COMMUNICATION IS KEY: INFORMING YOUR FAMILY OF YOUR ESTATE PLANNING OBJECTIVES
“100% of people believe death will occur someday; 99.9% do not believe it will be tomorrow.” Anonymous Client
The quote above is on the last page of our Estate Planning Worksheet, and we think it is an accurate representation on how many people view estate planning. For many families, confronting the prospect of each other’s deaths can be uncomfortable, but there are often significant benefits to being transparent and discussing estate planning with your family. Here are some tips to help initiate these discussions with a loved one who does not have a current estate plan:
1) Choose a positive, comfortable environment during a period of relative calm. Do not wait until a time of crisis when it may be too late to make adequate plans and family members may not feel emotionally able to talk.
2) Be sincere about your intentions. Be clear that you are initiating the discussion out of concern that proper plans are in place and are understood.
3) Stress the importance and benefit of the conversation to everyone affected. One way to do this is to show an example of an estate that was handled improperly because family members failed to discuss their estate plan with each other.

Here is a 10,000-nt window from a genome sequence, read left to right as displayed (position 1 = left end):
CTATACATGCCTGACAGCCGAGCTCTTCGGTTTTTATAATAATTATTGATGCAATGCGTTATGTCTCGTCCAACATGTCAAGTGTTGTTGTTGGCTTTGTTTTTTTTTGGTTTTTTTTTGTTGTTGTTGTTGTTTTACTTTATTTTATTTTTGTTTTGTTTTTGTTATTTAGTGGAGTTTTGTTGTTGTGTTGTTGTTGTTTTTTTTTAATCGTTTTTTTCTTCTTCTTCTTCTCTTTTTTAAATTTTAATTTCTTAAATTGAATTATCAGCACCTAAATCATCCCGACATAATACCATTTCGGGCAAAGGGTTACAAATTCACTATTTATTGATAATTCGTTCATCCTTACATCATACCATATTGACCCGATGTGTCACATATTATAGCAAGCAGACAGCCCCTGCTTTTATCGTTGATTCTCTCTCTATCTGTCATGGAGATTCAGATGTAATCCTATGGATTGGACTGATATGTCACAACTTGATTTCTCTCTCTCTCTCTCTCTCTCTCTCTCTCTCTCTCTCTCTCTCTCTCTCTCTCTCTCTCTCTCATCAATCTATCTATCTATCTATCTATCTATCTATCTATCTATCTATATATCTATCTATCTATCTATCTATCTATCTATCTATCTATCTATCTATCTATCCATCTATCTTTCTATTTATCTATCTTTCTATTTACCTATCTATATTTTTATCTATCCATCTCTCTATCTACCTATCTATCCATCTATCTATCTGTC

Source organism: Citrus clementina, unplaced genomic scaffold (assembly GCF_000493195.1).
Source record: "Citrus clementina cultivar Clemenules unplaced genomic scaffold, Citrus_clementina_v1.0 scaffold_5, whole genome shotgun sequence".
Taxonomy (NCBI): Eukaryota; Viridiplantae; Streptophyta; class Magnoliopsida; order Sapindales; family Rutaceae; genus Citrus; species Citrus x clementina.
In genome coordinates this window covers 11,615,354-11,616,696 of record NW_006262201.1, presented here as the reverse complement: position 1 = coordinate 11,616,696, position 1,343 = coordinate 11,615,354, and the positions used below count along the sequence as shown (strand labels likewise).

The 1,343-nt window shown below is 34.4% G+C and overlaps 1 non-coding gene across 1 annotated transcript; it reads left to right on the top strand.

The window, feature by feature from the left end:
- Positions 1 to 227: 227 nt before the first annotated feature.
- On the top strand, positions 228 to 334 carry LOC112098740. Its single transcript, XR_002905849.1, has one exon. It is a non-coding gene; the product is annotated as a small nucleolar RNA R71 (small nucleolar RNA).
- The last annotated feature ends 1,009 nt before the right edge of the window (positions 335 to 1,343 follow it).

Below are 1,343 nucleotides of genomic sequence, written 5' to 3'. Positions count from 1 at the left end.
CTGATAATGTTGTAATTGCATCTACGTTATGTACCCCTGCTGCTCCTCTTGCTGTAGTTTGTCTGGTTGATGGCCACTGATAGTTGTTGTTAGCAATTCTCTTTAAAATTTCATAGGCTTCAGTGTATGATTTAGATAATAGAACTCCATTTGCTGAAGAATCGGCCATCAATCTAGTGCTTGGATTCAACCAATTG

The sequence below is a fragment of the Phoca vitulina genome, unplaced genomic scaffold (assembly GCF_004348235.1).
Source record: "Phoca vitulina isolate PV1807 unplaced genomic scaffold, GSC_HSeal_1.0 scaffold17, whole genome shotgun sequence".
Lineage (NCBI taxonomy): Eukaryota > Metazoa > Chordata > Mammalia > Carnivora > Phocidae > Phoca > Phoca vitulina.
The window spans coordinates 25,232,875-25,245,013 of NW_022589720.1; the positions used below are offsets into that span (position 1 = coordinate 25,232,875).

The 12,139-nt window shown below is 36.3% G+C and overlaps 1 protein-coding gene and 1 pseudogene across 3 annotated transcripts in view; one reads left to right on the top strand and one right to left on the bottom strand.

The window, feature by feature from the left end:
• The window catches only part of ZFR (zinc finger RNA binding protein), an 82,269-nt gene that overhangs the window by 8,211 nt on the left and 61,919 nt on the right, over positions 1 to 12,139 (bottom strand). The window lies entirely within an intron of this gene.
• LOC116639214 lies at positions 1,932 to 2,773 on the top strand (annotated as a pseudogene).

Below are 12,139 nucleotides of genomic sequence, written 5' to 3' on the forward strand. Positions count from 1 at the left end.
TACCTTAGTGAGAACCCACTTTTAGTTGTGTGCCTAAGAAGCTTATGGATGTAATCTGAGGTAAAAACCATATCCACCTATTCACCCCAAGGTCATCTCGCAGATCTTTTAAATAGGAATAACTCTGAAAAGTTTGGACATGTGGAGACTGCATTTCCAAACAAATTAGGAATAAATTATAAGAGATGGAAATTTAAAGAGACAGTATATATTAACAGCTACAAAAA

4) Speak candidly but kindly to family members about why you want to discuss estate planning or managing your finances, now or in the future.
5) Listen actively and carefully to their concerns, so you can better relieve any fears.
6) Make it clear that you want to work together as partners. Estate planning involves discussions about death and finances, two topics families often avoid. Through open communication, even the most challenging circumstances can bring a family closer together.
7) Still need help? Ask us. We are here to help explain the formalities and complexities of estate planning that may be difficult for you to convey to your family.
During the conversation, you want to make sure all your bases are covered. Make a list of topics you want to cover. Be sure to include information regarding the location of your important documents, such as your Will, Trust, Powers of Attorney, Birth and Marriage Certificates, Social Security Cards, income tax records and returns, etc. No specific financial information or values of assets need to be disclosed at this time. The meeting should be a general explanation of what planning has or should be done, in order to prepare family members for what they can expect and what may need to do if there is a serious disability or death. Ensure that those selected for roles, such as Trustee or Executor, are comfortable taking those responsibilities.